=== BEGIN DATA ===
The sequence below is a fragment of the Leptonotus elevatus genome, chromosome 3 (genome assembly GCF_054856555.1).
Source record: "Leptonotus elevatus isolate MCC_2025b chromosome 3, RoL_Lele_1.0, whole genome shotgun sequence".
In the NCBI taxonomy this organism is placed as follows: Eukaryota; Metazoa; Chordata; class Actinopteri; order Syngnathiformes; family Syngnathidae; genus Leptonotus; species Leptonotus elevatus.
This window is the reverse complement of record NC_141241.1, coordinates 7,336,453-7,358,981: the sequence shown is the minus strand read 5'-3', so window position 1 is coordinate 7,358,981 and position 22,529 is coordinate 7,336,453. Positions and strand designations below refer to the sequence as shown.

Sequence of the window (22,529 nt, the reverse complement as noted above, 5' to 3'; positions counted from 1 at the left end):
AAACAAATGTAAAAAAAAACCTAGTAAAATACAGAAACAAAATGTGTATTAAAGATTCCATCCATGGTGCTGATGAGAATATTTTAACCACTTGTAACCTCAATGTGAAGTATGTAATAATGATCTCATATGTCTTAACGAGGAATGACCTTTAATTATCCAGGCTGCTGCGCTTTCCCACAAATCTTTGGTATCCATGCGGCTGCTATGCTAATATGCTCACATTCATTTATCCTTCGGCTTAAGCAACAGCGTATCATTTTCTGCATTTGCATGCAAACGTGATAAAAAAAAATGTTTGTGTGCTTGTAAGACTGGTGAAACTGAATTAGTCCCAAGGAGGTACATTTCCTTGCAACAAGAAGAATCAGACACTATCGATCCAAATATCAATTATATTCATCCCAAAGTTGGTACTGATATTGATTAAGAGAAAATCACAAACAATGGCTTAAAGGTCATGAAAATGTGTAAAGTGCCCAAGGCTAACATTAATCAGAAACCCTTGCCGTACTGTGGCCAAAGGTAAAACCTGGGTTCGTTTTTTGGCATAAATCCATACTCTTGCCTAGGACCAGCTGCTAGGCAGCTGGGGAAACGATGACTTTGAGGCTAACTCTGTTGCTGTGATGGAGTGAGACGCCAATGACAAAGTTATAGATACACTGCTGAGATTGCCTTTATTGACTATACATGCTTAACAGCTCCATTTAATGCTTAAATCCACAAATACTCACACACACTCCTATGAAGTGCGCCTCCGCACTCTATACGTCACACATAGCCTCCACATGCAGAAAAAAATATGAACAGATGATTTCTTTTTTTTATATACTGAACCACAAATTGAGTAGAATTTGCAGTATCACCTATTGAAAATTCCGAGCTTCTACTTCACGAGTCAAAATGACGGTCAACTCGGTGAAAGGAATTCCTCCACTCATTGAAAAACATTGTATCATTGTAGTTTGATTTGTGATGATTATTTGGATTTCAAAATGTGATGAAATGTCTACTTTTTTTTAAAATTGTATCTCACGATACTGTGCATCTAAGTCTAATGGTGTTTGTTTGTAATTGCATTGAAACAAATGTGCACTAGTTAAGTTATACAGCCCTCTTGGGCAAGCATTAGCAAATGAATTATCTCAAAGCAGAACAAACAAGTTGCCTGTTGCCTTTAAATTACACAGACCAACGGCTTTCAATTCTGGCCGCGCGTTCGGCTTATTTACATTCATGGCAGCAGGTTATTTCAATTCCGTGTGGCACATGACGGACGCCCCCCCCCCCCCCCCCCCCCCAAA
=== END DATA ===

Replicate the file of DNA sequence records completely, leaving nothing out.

The sequence below is a fragment of the Leptonotus elevatus genome, chromosome 3 (genome assembly GCF_054856555.1).
Source record: "Leptonotus elevatus isolate MCC_2025b chromosome 3, RoL_Lele_1.0, whole genome shotgun sequence".
In the NCBI taxonomy this organism is placed as follows: Eukaryota; Metazoa; Chordata; class Actinopteri; order Syngnathiformes; family Syngnathidae; genus Leptonotus; species Leptonotus elevatus.
This window is the reverse complement of record NC_141241.1, coordinates 7,336,453-7,358,981: the sequence shown is the minus strand read 5'-3', so window position 1 is coordinate 7,358,981 and position 22,529 is coordinate 7,336,453. Positions and strand designations below refer to the sequence as shown.

Sequence of the window (22,529 nt, the reverse complement as noted above, 5' to 3'; positions counted from 1 at the left end):
AAACAAATGTAAAAAAAAACCTAGTAAAATACAGAAACAAAATGTGTATTAAAGATTCCATCCATGGTGCTGATGAGAATATTTTAACCACTTGTAACCTCAATGTGAAGTATGTAATAATGATCTCATATGTCTTAACGAGGAATGACCTTTAATTATCCAGGCTGCTGCGCTTTCCCACAAATCTTTGGTATCCATGCGGCTGCTATGCTAATATGCTCACATTCATTTATCCTTCGGCTTAAGCAACAGCGTATCATTTTCTGCATTTGCATGCAAACGTGATAAAAAAAAATGTTTGTGTGCTTGTAAGACTGGTGAAACTGAATTAGTCCCAAGGAGGTACATTTCCTTGCAACAAGAAGAATCAGACACTATCGATCCAAATATCAATTATATTCATCCCAAAGTTGGTACTGATATTGATTAAGAGAAAATCACAAACAATGGCTTAAAGGTCATGAAAATGTGTAAAGTGCCCAAGGCTAACATTAATCAGAAACCCTTGCCGTACTGTGGCCAAAGGTAAAACCTGGGTTCGTTTTTTGGCATAAATCCATACTCTTGCCTAGGACCAGCTGCTAGGCAGCTGGGGAAACGATGACTTTGAGGCTAACTCTGTTGCTGTGATGGAGTGAGACGCCAATGACAAAGTTATAGATACACTGCTGAGATTGCCTTTATTGACTATACATGCTTAACAGCTCCATTTAATGCTTAAATCCACAAATACTCACACACACTCCTATGAAGTGCGCCTCCGCACTCTATACGTCACACATAGCCTCCACATGCAGAAAAAAATATGAACAGATGATTTCTTTTTTTTATATACTGAACCACAAATTGAGTAGAATTTGCAGTATCACCTATTGAAAATTCCGAGCTTCTACTTCACGAGTCAAAATGACGGTCAACTCGGTGAAAGGAATTCCTCCACTCATTGAAAAACATTGTATCATTGTAGTTTGATTTGTGATGATTATTTGGATTTCAAAATGTGATGAAATGTCTACTTTTTTTTAAAATTGTATCTCACGATACTGTGCATCTAAGTCTAATGGTGTTTGTTTGTAATTGCATTGAAACAAATGTGCACTAGTTAAGTTATACAGCCCTCTTGGGCAAGCATTAGCAAATGAATTATCTCAAAGCAGAACAAACAAGTTGCCTGTTGCCTTTAAATTACACAGACCAACGGCTTTCAATTCTGGCCGCGCGTTCGGCTTATTTACATTCATGGCAGCAGGTTATTTCAATTCCGTGTGGCACATGACGGACGCCCCCCCCCCCCCCCCCCCCCCAAA